Russia has to make the first step acknowledging Soviet crimes but Baltic countries should stop demanding money from Russia due to Soviet Union’s occupation if historical reconciliation is to be strived for, claims director of Moscow Carnegie centre Dmitrij Trenin, delfi.lt reported on 22 September.
‘Talking about historical reconciliation with Baltic countries, Russia, of course, has to take the first steps as it did with Poland’, – states Russian analytic’s article.
‘As in Poland’s case, simply reminding the condemnation of Stalin’s crimes is not enough. Moscow will have to honour the recollection of the Balts, who were murdered, imprisoned and deported by Stalin’s NKVD. It will have to acknowledge and condemn illegal and un-voluntary annexation of the Baltic States that was carried out by the Soviet Union’s. It will have to open archives related to this period and let objective research of the past be carried out’, – claims D. Trenin in a publication by the non-profit organization ‘Atlantic Council’.
In D. Trenin’s view, Russia should also avoid accusations of supporting Nazism, organizing military trainings close to the territory of the Baltic States, providing support of active or secret pro-Russian political powers or applying economical sanctions for the Baltics.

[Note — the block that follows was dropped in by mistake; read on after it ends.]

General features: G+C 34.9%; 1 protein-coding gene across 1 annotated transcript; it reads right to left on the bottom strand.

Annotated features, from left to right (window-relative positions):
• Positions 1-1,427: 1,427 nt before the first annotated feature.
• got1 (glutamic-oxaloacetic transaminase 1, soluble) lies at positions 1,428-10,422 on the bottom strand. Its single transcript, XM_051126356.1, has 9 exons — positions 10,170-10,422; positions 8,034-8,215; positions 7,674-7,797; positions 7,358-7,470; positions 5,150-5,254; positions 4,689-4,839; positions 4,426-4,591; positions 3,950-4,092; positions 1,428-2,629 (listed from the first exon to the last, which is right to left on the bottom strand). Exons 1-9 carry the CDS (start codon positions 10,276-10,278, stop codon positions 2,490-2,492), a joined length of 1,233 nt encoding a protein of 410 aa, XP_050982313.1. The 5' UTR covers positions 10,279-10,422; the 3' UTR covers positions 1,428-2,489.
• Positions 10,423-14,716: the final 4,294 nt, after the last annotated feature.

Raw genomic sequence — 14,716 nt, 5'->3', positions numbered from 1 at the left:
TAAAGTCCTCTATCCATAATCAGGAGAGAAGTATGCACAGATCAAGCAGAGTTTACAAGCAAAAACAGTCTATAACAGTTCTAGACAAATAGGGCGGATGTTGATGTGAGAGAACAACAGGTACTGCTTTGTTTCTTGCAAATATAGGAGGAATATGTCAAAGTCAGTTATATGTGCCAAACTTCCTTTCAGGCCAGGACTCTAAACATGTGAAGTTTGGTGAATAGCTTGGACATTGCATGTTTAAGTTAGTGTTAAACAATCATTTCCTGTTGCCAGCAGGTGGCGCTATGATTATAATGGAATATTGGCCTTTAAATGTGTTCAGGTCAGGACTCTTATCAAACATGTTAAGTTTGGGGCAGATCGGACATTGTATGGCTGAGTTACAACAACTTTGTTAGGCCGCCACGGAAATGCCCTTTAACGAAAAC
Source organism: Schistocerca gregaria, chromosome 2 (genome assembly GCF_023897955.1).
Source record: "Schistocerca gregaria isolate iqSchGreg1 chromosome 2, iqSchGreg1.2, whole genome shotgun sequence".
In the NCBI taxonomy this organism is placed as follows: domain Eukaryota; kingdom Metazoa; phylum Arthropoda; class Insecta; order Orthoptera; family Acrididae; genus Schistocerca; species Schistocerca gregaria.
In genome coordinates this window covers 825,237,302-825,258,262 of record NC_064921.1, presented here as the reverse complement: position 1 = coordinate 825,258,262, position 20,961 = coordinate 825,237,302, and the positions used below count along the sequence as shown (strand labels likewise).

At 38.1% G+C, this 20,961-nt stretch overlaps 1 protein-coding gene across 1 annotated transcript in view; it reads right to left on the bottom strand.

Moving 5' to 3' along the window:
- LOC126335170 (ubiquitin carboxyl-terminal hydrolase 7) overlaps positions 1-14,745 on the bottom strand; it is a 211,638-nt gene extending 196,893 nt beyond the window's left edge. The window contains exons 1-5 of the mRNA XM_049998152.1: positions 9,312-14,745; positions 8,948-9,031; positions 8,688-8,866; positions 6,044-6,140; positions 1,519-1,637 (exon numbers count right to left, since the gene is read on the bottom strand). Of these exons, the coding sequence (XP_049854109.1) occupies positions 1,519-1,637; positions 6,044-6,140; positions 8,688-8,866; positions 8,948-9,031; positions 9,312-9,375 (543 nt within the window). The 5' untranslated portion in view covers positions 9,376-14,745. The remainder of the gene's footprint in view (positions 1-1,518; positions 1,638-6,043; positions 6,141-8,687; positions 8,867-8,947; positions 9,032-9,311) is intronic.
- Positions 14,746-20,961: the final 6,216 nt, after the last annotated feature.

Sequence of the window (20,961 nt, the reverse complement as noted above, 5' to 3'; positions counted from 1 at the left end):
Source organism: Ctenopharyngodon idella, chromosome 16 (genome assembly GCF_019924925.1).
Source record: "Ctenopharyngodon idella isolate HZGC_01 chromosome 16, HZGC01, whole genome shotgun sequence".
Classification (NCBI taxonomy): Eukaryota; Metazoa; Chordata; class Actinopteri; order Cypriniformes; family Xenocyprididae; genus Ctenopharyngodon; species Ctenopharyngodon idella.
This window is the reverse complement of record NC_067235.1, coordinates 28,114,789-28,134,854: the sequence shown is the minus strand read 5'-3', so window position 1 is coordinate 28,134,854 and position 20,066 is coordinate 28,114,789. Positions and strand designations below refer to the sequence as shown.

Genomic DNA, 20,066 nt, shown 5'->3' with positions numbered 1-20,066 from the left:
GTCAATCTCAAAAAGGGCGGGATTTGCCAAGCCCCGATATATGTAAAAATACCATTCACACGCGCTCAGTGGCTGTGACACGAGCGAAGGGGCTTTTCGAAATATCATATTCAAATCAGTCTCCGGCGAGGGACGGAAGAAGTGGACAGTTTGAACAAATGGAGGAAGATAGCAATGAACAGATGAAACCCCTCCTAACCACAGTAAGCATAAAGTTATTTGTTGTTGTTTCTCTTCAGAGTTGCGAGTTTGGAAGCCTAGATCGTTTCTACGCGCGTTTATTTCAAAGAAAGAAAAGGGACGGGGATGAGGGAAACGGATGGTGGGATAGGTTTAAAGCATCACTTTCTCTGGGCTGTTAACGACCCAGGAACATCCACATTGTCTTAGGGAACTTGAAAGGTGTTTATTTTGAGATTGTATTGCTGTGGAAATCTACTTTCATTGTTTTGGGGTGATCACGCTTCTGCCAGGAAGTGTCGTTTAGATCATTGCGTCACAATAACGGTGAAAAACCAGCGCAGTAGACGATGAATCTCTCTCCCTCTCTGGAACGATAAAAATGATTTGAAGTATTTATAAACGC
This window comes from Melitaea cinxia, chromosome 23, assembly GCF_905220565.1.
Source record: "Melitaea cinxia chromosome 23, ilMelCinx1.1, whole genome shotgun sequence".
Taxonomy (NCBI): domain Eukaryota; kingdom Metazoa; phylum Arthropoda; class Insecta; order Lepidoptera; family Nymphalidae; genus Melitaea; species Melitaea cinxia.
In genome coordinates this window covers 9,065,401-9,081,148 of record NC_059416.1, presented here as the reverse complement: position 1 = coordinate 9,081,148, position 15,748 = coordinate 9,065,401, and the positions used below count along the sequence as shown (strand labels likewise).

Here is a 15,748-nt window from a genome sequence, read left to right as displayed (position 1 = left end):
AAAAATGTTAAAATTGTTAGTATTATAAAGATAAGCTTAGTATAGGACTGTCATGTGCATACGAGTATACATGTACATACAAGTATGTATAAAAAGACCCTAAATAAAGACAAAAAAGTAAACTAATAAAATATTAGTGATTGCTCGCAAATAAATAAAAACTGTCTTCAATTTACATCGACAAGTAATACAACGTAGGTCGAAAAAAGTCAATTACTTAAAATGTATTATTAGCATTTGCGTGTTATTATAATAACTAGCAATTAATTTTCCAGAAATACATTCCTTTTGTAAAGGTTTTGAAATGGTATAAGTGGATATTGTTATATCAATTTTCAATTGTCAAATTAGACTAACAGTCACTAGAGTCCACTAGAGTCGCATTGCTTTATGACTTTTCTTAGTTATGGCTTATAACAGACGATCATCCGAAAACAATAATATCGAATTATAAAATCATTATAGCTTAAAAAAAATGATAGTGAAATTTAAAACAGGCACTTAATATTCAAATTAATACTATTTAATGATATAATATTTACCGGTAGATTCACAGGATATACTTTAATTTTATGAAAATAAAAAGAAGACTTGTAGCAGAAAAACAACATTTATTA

According to D. Trenin, Russia has to show genuine respect to the Baltic States and begin solving the issue of historical mortifications in these countries – specifically related to 1939-1949 period.
However, the Russian expert also noted that the Baltic States have to be honest with evaluation of the past.
‘They have to reject propositions that German occupation was more acceptable than Soviet, that opposition to Stalinism can approve cooperation with Nazis and that victory against Hitler in 1945 was ‘meaningless’. Such opinions damage the image of the Baltic States in the eyes of Nazis’ victims and their descendants’, – claims the leader of Carnegie centre.
‘Speaking in more practical terms, they have to act in a way Estonia did from the very beginning – that is, accept the fact that Soviet Union’s occupation does not have any financial consequences for Russian Federation, which residents have suffered from Stalinism no less than other countries’ residents have, – writes D. Trenin.